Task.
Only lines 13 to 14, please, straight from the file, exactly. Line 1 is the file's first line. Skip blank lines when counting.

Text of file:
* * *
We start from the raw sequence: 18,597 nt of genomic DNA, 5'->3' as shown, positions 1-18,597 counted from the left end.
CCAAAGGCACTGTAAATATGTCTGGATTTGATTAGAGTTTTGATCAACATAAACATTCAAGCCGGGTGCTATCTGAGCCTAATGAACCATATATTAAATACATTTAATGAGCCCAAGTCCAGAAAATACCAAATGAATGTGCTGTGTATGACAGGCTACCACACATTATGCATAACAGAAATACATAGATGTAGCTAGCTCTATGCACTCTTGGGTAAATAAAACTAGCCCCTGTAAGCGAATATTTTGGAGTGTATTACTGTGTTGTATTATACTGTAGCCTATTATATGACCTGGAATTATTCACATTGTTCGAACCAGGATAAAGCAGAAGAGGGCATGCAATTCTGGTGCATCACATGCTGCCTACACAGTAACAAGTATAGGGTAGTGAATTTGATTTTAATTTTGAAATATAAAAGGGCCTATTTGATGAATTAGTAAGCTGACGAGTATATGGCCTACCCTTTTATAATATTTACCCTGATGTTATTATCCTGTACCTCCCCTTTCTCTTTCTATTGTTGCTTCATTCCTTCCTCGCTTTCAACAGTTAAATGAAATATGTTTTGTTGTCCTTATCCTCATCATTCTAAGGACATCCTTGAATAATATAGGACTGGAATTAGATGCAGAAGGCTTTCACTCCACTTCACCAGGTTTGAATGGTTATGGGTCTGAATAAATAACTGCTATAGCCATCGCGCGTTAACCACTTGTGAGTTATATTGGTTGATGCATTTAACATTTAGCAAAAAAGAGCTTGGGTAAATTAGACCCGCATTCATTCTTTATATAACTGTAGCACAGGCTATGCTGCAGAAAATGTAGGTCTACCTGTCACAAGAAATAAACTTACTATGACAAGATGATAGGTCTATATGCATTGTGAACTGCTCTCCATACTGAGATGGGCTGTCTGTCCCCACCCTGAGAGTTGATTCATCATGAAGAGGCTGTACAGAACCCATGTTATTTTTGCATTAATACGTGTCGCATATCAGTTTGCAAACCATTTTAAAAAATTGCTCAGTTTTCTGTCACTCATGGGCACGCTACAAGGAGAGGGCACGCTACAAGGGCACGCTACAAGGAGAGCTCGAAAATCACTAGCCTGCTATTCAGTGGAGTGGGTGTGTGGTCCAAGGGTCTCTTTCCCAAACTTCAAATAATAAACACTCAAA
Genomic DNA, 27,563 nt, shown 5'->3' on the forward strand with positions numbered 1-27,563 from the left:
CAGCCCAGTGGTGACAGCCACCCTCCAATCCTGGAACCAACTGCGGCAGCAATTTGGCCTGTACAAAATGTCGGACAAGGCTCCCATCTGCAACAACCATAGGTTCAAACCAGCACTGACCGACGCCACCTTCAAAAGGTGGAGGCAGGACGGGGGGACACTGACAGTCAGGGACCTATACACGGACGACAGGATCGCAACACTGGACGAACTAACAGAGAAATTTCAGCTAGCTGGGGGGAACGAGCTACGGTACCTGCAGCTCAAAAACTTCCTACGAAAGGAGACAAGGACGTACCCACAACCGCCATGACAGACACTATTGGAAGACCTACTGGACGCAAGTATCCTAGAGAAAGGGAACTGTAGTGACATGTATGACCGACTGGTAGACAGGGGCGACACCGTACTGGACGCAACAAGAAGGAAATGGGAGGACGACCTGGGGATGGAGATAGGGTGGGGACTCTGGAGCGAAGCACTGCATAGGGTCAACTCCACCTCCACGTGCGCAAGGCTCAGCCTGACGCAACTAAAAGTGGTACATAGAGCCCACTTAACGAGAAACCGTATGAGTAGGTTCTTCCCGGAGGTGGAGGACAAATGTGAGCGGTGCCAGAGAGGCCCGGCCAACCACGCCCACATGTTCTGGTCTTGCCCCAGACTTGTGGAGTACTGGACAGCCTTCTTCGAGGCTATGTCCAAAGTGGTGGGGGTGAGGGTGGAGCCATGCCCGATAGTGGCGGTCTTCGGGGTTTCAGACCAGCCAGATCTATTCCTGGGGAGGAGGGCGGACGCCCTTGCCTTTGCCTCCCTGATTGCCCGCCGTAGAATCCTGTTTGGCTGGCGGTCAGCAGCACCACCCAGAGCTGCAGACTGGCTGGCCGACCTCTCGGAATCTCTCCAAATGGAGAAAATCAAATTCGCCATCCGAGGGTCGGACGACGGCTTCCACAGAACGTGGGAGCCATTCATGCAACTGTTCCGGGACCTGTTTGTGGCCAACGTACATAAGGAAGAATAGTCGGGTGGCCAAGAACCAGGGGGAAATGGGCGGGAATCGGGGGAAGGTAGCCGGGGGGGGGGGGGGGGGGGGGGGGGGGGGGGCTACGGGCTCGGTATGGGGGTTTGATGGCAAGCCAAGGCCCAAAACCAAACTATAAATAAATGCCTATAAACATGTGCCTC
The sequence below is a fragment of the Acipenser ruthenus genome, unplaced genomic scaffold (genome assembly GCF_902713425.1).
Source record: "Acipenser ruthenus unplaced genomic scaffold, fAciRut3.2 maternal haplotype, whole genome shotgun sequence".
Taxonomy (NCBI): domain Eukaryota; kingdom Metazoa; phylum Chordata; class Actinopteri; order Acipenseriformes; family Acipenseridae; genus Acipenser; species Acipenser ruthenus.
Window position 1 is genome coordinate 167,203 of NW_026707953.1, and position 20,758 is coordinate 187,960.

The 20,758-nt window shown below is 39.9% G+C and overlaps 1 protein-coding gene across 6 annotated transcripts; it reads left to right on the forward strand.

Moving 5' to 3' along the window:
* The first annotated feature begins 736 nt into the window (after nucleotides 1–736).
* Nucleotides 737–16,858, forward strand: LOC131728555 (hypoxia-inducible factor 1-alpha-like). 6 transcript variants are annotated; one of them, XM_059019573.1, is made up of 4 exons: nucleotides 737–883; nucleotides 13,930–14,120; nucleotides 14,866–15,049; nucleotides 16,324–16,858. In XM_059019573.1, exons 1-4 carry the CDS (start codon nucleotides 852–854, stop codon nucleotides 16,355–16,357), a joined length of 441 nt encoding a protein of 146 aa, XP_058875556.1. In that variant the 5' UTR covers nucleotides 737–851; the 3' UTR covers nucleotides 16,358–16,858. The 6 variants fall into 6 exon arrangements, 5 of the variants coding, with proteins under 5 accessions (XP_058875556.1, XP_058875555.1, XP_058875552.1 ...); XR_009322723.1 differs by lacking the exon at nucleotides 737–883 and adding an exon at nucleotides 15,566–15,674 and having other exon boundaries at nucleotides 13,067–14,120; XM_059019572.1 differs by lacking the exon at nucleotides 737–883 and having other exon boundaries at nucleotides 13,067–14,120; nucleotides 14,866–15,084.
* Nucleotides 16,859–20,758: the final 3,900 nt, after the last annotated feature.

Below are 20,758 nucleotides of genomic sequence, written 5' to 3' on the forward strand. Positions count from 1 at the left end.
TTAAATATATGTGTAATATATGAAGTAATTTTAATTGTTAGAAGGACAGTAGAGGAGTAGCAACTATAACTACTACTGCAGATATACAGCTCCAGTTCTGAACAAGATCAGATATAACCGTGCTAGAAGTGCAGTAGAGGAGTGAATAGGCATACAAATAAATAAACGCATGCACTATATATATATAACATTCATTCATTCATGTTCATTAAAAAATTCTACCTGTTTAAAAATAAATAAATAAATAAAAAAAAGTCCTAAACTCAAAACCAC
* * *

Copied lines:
* Nucleotides 16,859–20,758: the final 3,900 nt, after the last annotated feature.

Below are 20,758 nucleotides of genomic sequence, written 5' to 3' on the forward strand. Positions count from 1 at the left end.